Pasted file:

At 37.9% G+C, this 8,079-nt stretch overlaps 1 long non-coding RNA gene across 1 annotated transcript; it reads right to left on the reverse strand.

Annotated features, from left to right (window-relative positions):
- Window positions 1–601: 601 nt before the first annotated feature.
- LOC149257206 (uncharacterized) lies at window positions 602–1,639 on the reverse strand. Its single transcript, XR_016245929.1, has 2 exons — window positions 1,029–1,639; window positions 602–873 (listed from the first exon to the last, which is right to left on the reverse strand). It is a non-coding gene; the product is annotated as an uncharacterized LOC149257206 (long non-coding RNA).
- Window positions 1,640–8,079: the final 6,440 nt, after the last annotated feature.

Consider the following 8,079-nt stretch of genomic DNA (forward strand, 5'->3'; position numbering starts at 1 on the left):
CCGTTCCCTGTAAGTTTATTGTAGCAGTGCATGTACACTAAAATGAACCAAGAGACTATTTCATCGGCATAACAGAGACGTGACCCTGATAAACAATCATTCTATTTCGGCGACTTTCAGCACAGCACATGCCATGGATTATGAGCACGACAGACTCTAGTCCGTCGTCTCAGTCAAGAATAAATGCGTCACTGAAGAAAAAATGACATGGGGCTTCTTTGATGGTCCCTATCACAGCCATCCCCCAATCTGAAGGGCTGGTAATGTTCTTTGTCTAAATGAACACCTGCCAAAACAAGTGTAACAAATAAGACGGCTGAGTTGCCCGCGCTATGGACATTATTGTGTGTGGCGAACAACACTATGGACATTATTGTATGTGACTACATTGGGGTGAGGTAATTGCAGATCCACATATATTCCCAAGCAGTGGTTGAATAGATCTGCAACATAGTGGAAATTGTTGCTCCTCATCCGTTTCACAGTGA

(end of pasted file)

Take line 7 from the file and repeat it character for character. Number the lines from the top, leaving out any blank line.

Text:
CCGTTCCCTGTAAGTTTATTGTAGCAGTGCATGTACACTAAAATGAACCAAGAGACTATTTCATCGGCATAACAGAGACGTGACCCTGATAAACAATCATTCTATTTCGGCGACTTTCAGCACAGCACATGCCATGGATTATGAGCACGACAGACTCTAGTCCGTCGTCTCAGTCAAGAATAAATGCGTCACTGAAGAAAAAATGACATGGGGCTTCTTTGATGGTCCCTATCACAGCCATCCCCCAATCTGAAGGGCTGGTAATGTTCTTTGTCTAAATGAACACCTGCCAAAACAAGTGTAACAAATAAGACGGCTGAGTTGCCCGCGCTATGGACATTATTGTGTGTGGCGAACAACACTATGGACATTATTGTATGTGACTACATTGGGGTGAGGTAATTGCAGATCCACATATATTCCCAAGCAGTGGTTGAATAGATCTGCAACATAGTGGAAATTGTTGCTCCTCATCCGTTTCACAGTGA